Fighting For My Life

Shame, Shame, I Know Your Game.

This is the hardest post I’ve made so far.

Shame is a hard topic for me. I hate parts of myself and I am working on healing them, but honestly it has not been easy for me.

I spent years feeling ashamed and alone. I had this idea in my head that if I let anyone get close, they would inevitably hurt me. I fought against myself. I would run away from relationships or I would let someone in and then push them away.

I started to add more Shame on top of the shame I already had. I started drinking to numb the pain, and all that did was cause more pain. I was stuck in a vicious cycle.

It wasn’t until a counselor told me that I had it all wrong, did I really start to understand the root of my fears. He taught me about transferred emotions. An idea that was foreign to me.

Transferred Emotions

He explained that when we are young, under the age of 10 or so we don’t understand what shame is. Yes we know the difference between right and wrong. We can feel bad about something and scared of being punished, but at that age, shame is something we can only feel if it is transferred to us by someone else’s actions.

This is not to say you can’t have emotions transferred to you as an adult, you certainly can and it happens all the time.

For me it was the daily abuse, and eventually sexual abuse (at the age of 7),that I suffered from. It wasn’t until I was a teenager that I truly understood what happened. I felt dirty and unclean.

I kept asking myself questions:

Why did this happen to me?

Was I a bad kid?

Did I even deserve to live?

The last thought plagued my mind for almost 15 years and still surfaces now and then.

Not Your Fault

I don’t know if I’ll ever be fully healed, but at least I am trying. One thing I have figured out, is that I am not to blame for my abuse. There was nothing I could have done to change what happened, it wasn’t my fault.

I did make some choices that I am not proud of, and while I probably made some of these choices because of my trauma, they were still my decisions.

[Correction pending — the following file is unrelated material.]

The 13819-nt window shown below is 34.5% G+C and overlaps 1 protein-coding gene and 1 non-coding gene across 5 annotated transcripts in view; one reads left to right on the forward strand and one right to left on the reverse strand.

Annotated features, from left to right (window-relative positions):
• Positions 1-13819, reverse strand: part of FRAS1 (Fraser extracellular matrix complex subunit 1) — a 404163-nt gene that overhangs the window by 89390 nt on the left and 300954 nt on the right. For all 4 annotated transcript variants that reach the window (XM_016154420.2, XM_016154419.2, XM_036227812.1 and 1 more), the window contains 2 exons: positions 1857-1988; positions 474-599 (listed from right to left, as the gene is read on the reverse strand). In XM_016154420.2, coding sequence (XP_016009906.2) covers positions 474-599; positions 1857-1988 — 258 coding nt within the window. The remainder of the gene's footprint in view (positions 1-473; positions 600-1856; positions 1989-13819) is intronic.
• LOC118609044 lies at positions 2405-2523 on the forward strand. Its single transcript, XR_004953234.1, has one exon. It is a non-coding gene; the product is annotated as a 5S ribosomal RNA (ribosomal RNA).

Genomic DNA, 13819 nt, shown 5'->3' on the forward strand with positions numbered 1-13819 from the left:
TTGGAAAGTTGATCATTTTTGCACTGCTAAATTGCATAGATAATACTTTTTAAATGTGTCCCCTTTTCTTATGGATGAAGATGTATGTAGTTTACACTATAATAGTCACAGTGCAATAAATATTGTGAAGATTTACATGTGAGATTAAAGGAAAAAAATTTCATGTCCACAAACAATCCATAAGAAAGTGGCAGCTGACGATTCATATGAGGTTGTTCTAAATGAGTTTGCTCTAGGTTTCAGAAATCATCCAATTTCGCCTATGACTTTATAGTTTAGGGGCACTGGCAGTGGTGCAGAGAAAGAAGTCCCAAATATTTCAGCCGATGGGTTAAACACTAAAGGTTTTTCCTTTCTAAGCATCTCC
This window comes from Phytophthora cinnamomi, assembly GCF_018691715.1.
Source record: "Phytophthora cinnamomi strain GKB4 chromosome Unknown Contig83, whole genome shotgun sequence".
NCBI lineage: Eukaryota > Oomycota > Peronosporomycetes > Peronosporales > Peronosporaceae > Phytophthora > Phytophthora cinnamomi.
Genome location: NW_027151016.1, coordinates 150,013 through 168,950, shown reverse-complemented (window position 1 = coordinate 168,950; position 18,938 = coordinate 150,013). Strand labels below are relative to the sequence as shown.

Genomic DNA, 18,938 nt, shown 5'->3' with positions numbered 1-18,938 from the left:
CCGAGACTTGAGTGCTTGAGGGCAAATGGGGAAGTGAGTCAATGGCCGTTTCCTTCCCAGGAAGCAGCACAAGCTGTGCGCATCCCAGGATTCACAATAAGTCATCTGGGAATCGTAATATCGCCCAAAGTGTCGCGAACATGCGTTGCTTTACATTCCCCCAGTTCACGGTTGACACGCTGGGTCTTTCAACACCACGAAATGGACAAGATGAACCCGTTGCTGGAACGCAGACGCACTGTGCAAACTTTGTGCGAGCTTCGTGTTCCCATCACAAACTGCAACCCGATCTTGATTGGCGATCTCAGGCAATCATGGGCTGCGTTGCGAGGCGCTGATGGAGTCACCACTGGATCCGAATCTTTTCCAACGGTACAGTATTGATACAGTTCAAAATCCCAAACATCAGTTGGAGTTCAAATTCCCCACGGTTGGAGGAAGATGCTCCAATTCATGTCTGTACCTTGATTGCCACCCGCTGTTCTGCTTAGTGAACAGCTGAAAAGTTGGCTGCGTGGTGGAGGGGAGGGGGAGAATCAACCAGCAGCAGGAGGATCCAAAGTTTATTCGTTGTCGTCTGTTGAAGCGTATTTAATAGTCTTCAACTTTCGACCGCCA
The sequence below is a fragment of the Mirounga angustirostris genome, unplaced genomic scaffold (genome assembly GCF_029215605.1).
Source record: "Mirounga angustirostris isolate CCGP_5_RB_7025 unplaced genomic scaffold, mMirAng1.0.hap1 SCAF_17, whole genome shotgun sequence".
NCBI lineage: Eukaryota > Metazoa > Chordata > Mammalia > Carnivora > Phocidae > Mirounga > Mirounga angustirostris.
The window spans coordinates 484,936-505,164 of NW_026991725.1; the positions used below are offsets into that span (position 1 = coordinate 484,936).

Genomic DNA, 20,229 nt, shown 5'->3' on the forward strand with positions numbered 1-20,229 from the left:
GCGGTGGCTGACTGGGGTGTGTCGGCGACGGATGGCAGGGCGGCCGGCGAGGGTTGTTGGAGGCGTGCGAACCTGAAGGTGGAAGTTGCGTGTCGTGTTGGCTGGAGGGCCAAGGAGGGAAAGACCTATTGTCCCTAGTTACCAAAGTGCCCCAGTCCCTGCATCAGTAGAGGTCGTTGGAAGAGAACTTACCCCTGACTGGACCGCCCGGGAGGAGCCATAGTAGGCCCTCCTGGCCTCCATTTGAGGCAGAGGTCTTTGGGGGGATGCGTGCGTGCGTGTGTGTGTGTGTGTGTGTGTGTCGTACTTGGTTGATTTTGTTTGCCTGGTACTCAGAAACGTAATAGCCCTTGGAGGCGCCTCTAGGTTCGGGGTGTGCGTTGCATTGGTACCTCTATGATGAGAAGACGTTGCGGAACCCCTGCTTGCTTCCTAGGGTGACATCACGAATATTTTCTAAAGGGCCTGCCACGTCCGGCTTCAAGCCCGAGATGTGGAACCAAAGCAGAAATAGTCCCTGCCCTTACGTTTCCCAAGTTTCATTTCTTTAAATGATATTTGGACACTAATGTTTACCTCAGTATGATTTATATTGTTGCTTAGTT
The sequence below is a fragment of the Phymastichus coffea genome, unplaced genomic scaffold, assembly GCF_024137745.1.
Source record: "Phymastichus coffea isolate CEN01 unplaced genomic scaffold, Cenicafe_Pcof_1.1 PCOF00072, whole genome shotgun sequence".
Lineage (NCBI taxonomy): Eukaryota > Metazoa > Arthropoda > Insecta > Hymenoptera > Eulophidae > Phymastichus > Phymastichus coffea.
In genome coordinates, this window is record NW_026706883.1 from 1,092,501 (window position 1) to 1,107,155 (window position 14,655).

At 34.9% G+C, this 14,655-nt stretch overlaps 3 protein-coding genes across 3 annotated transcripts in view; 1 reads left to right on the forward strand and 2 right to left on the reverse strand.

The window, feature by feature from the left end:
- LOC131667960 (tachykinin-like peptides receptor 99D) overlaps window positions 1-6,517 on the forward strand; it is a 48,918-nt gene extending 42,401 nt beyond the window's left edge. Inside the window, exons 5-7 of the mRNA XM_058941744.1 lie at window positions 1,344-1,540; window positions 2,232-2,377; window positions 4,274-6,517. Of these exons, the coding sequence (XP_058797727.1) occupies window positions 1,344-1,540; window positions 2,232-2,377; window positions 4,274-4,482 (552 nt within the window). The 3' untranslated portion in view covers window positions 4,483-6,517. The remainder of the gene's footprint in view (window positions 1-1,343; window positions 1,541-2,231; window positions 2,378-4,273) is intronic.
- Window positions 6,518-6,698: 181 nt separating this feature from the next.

I am making amends with my choices in the best way I can, by being a better person. I have been sober for years and while there have been some slip ups, I have never stopped trying to be a better person.

I hope this helps other people who have gone through, or are going through similar situations. While writing this is harder than I thought it would be, it definitely makes me feel better than I thought it would.

So, if anyone out here has been through verbal, mental, physical or sexual abuse, it’s not your fault.

People make choices and no one has the right to abuse you, and you don’t have the right to transfer that emotion on to another, just because you were abused.

Abuse is never an option and you deserve better.


9 thoughts on “Fighting For My Life

  1. Marty says:

    Childhood abuse happens before the mind has developed

    Trauma and regular mind developing gets intertwined like an octopus

    For us to survive certain parts of our mind got stuck

    My father was an abusive, violent narcissist,

    My anger was useless, me getting angry could be dangerous around my father

    To this day anger feels different than other emotions

    I felt unworthy shamed now I am flawed but unworthy or shamed no way

    Ur progressing in ur journey

    Liked by 1 person

      • Marty says:

        Some days I would have feelings like I was a kid again.

        I began to realize my childlike emotions were out front.

        Remember trauma is stored at the time it happens.

        So the trauma is stored at that age and ability when it happens.

        Our goal is to integrate that old trauma, that is bring it to present moment where we have matured and can handle it.

        Takes time but you are,peeling the onion back

        Keep.going it is not an easy or calm journey


  2. maria pavlova says:

    Important part of healing is to forgive whomever has done this (which may be a long and difficult process) and to accept your hurt self fully, especially the part of you that still thinks something is wrong with you. Our true heart has great capacity for compassion, and once you connect with that part of yourself, everything comes to you in a different light.

    You had asked in another post about treatments for PTSD – EMDR may be a helpful option. It seems to be successful with variety of PTSD cases, including war veterans. I would be careful with it though.


    • One Regular Dad says: